Wildlife Odds and Ends

I walk often, usually traveling short distances on local trails. Late Spring is a wonderful time to do this because there’s so much going on in the world of wildlife.

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Wildlife populations are approaching their annual peak as new recruits arrive daily!

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Juvenile Red Squirrel

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Goslings

Songbirds are in various stages of nesting: some are building nests, some are sitting on eggs, some are feeding young. Regardless of the species, males can usually be heard singing on the nesting territories.

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Chestnut-sided Warbler above a dense thicket of shrubs and young trees

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Great Crested Flycatcher nesting in a “Bluebird” box (1 of 3)

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Reptiles and amphibians have come alive in the summer-like heat. This American Toad has claimed my compost pile as home.

ToadCompost27May16#1833E3c5x7_edited-1

Photos by NB Hunter. © All Rights Reserved.

Tree Swallows

Countless species of woody plants, native and exotic, invade abandoned farmland after a few short years. Dogwoods, viburnums, honeysuckles, buckthorn, multiflora rose and white ash are prominent colonizers in this area. In order to sustain a variety of wildlife species on these sites, some sort of habitat management is inevitable. The maintenance of large herbaceous openings with an annual mowing (brush-hogging) that subordinates and/or eliminates woody vegetation is one example. With the addition of nest boxes, such habitats will attract and support tree swallows, blue birds, house wrens and other cavity nesting birds.

The first migratory bird species to arrive and claim nest boxes at my location is the tree swallow (in more suitable habitat it might be the bluebird). I watch several pairs of tree swallows every spring as they feed on the wing, court, fight, build nests, defend nests and raise young. Every year I think I have enough swallow pics and will leave the camera at home while I’m working in the field. And every year I take more pictures! Love these graceful little bug-eating machines!!!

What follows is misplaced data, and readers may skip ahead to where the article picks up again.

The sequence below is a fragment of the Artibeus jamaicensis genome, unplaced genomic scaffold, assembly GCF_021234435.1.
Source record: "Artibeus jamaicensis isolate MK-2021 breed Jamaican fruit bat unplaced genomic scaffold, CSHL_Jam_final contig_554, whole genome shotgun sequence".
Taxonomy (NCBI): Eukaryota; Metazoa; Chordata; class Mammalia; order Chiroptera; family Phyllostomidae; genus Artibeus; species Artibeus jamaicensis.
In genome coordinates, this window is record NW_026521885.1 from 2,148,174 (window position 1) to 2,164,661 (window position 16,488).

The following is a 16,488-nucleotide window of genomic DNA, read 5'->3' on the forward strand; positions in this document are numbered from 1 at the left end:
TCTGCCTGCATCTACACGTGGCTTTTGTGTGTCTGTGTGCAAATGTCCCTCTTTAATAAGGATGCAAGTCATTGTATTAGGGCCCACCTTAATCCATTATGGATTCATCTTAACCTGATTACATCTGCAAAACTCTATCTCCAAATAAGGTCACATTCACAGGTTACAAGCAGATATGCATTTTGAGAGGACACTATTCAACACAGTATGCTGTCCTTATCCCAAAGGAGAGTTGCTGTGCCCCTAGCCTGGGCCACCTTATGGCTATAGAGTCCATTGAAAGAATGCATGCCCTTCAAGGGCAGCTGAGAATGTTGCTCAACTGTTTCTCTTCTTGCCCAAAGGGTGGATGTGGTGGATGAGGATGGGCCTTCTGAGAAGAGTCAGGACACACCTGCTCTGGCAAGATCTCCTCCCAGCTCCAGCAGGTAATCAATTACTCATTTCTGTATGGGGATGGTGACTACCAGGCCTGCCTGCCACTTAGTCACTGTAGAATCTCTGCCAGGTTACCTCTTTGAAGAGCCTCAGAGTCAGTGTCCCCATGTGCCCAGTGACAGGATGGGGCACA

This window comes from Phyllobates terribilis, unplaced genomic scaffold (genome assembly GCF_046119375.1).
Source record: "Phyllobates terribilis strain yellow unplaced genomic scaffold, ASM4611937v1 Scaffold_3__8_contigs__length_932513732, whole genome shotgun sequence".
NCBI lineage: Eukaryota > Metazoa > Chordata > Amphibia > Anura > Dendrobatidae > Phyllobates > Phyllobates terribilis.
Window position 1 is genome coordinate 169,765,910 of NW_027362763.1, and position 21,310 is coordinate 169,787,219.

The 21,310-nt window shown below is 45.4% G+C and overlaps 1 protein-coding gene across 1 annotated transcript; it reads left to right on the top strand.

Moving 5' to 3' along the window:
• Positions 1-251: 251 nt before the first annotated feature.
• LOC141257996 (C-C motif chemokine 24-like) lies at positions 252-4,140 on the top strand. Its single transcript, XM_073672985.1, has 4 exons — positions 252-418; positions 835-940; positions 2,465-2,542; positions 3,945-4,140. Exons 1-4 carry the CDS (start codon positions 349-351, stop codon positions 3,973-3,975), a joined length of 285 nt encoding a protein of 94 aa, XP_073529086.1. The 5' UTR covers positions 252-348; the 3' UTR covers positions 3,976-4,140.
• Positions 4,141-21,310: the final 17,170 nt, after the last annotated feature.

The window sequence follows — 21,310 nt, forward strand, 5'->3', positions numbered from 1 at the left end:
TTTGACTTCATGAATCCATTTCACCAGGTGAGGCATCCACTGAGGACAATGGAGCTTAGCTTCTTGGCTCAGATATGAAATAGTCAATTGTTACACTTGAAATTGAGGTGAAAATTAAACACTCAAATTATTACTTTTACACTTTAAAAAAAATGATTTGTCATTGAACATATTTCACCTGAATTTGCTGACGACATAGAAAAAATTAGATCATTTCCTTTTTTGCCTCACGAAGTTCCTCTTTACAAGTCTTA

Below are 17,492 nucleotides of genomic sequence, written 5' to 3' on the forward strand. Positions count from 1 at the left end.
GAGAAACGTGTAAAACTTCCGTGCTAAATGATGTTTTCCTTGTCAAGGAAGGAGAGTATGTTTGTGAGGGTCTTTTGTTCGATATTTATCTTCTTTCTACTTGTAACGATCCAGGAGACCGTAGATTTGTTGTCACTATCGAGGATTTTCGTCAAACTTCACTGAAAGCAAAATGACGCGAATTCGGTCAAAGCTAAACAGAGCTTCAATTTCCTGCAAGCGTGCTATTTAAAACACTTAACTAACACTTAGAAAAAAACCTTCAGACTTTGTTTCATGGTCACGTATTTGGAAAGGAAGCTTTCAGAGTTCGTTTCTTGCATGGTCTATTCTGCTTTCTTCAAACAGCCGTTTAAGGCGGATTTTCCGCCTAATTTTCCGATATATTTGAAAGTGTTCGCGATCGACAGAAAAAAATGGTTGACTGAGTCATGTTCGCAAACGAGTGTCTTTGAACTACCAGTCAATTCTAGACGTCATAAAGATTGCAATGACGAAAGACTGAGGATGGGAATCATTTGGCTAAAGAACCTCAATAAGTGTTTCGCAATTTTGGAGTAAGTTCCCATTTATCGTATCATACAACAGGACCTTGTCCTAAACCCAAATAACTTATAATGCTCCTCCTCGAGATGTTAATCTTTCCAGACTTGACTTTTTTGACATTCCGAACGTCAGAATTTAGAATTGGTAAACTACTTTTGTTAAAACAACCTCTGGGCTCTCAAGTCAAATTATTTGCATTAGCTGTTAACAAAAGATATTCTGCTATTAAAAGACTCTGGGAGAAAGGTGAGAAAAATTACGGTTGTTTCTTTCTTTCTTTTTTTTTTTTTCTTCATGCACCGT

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Photos by NB Hunter. © All Rights Reserved.

Nest-building Songbirds

In an earlier post (Habitat Management for Songbirds, 4/21/13) I covered the use of artificial nest boxes by cavity-nesting birds. As an update to that, about a dozen boxes are now occupied and most Tree Swallows, Bluebirds and House Wrens are on nests.

However, I first heard the Great Crested Flycatcher just a week ago and yesterday had an opportunity to watch as one brought small bundles of pine straw (shed White Pine needles on the ground) to a nest box. Curiously, of the many boxes distributed over several acres, this same site is chosen year in and year out by the flycatchers.

 

GCFlycatcher25May13#005E2

I also discovered that a pair of House Wrens, perhaps late arrivals, had claimed an empty box in a thicket  near the edge of the yard.

HouseWren22May13#018E

Photos by NB Hunter. © All Rights Reserved.